Posts Tagged ‘2011 Hyannis Half Marathon’

7 Weeks to Boston:

It turns out that my last post about delayed onset muscle soreness was very applicable for me over the past couple of days.  I ran the Hyannis Half Marathon this past Sunday which was a combination of (don’t try this at home) my first race and my longest run since returning to running 6 weeks ago.  As a result, I spent Monday, Tuesday and Wednesday hobbling about with the grace of a geriatric orangutan.  Was it worth it?  Definitely!

A snowy start

Every run, even an easy training run, should have a goal associated with it.  The goal can be a basic as: to clear your mind, enjoy the nice weather, see how your new shoes feel.  Or a goal can be an intensity run with specific time and/or distance, or focusing on form while doing hill repeats.  I had no idea what to expect going into this half marathon, but I needed to set a goal or two.

My first goal was to stay focused, pace myself well and run consistent for the entire race.  After that, I thought a reasonable second goal would be to run somewhere just under 1 hr 20 minutes.  Lastly, after looking through the results from last year I thought it would be nice to be in the top 10, but that was a long shot.

Inov-8 F-lite 220

I decided to wear my Inov-8 F-lite 220’s for the race.  This was the first long race for me wearing a minimal style shoe.  My slow adaptation to these shoes is working quite well, I had no issues with them.

The temperature was in the mid 30’s and we started out with some moderate but wet falling snow.  The kind of snow that hits your glasses and makes them fog up really fast, leading to the following inner debate- Should I run with (a) impaired vision from fog & snow? or (b) impaired vision from not wearing glasses and poor eyesight in general?   I chose (b).  Next, should I (a) carry them in my hand? or (b) set them down along the course?   Carrying them in my hand was the first choice, but considering the number of people behind me, if I dropped them they’d undoubtedly have the same fate as a squirrel that got himself caught between jersey barriers at the intersection of Route 93 and the Mass Pike just south of Boston, not a chance.  Just as I decided to set them down somewhere, I noticed the snow had let up significantly.  I was able to return them to safety on my head but did have to play this game one or two more times during the race.  Then I passed the 3 mile mark, a quarter of the race was already over.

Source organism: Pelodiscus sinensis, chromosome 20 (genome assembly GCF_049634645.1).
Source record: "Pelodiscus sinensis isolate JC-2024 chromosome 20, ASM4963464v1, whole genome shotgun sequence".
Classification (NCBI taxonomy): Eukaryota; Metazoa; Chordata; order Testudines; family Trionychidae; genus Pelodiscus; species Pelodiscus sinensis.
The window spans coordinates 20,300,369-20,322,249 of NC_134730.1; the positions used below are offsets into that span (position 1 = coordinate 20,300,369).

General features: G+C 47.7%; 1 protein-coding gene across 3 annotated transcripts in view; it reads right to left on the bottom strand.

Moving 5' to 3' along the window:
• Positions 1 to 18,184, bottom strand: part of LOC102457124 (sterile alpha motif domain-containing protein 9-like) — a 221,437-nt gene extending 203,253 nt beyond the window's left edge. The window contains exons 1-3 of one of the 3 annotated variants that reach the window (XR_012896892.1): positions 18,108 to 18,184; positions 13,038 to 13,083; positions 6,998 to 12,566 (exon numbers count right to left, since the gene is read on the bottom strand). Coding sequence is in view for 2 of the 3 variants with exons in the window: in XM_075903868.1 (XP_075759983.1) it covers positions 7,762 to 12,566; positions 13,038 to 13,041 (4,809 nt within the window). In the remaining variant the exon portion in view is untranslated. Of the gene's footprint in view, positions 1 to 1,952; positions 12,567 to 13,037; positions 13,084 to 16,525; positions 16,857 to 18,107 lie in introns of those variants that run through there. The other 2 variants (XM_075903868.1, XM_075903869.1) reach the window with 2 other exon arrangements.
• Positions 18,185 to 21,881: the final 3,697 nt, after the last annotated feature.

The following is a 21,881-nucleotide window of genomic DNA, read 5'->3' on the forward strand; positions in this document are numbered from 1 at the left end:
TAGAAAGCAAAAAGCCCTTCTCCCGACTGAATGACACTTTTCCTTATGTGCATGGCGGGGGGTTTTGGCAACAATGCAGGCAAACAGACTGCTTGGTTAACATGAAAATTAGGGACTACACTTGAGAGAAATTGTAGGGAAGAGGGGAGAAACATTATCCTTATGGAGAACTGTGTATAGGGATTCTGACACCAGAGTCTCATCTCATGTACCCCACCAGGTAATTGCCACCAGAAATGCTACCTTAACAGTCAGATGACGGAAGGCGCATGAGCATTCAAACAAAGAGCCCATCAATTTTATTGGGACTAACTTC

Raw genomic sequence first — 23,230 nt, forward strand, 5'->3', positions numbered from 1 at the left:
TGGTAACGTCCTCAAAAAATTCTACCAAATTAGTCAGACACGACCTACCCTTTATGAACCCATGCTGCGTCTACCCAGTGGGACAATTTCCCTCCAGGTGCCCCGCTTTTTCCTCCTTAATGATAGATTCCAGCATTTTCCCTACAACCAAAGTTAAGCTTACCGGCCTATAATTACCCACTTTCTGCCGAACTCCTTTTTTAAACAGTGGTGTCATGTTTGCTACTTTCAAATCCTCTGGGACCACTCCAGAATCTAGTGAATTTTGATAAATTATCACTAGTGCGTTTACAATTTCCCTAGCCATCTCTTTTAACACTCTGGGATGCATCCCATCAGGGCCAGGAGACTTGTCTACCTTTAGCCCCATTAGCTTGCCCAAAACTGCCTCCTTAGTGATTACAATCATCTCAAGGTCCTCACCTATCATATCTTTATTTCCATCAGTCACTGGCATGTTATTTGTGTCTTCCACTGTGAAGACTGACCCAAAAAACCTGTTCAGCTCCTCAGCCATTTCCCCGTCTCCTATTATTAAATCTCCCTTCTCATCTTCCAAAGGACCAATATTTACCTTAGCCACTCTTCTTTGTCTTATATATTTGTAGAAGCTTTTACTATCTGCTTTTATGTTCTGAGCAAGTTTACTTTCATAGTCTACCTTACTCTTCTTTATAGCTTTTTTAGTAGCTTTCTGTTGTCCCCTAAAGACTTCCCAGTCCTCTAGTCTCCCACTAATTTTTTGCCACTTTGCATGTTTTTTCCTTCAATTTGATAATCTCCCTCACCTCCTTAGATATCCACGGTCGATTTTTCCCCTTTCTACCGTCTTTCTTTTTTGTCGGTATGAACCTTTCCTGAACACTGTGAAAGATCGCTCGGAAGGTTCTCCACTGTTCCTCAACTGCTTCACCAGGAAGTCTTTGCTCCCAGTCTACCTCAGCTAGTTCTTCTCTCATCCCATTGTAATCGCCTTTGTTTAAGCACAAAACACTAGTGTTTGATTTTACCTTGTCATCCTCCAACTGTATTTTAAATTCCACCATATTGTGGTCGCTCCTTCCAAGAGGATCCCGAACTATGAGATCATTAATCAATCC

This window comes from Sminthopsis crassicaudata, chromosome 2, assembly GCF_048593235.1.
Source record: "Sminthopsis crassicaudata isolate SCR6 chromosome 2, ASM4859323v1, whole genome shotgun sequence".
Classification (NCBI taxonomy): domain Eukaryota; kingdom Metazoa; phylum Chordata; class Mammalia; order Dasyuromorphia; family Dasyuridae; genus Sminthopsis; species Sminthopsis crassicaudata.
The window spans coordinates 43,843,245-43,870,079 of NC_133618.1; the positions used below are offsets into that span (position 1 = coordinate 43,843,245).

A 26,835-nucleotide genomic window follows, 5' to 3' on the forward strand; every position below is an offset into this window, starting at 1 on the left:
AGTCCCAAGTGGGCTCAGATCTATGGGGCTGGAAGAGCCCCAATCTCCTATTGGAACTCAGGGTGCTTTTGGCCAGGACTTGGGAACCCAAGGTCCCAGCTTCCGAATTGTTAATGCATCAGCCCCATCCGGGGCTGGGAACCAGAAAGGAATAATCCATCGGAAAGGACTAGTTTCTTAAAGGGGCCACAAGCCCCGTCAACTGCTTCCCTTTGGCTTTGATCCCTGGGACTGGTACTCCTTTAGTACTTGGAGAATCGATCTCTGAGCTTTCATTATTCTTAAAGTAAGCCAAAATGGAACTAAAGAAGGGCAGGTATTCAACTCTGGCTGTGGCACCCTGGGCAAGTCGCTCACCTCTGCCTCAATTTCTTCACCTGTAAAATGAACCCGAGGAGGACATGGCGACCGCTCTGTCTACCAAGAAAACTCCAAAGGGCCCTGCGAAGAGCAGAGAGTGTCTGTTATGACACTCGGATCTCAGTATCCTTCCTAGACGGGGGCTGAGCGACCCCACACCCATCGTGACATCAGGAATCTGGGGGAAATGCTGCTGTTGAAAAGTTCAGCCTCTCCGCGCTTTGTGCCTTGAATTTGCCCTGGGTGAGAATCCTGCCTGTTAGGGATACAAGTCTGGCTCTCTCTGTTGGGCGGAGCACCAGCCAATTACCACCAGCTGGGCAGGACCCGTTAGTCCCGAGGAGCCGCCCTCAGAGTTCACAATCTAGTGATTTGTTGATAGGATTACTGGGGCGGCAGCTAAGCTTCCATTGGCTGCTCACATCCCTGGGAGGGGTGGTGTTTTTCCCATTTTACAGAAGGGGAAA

At about mile 4 I found my friend John Spinney and decided to run next to him.  Running with a familiar face gives you that strength-in-numbers feeling, like you can conquer anything…except the first place woman slowly closing in on you.  We soon became aware that the encouragement and cheering for the first place woman was slowly gaining on us, which meant so was she.  Either we were slowing down or she was getting faster.  When I asked John about his thoughts on this, he only said 3 words. “That’s Cait Snow.”  Caitlin Snow is a professional triathlete who ran a 2:56 marathon after swimming 2.4 miles and biking 112 miles in the 2010 Ironman world championships, coming in 12th for women.  She’s fast.

As a physical therapist who does a lot of gait analysis, I have a strong interest in how these exceptionally fast people move when they run.  The most notable aspects to her running gait were the rapid cadence and the stability of her hips and core.  I was able to observe Caitlin’s running style for about 5 miles while also appreciating of the swell of applause that was present, even if it wasn’t directed at me.

I felt surprisingly good at mile 10 and managed to pick up my pace a little more and carry it to the finish.  Much to my surprise, when the timing clock came into view it was still at 1:16! I crossed the line at 1:16:52 which was good enough for 10th place.  I managed to achieve all 3 goals, it was a very good day.

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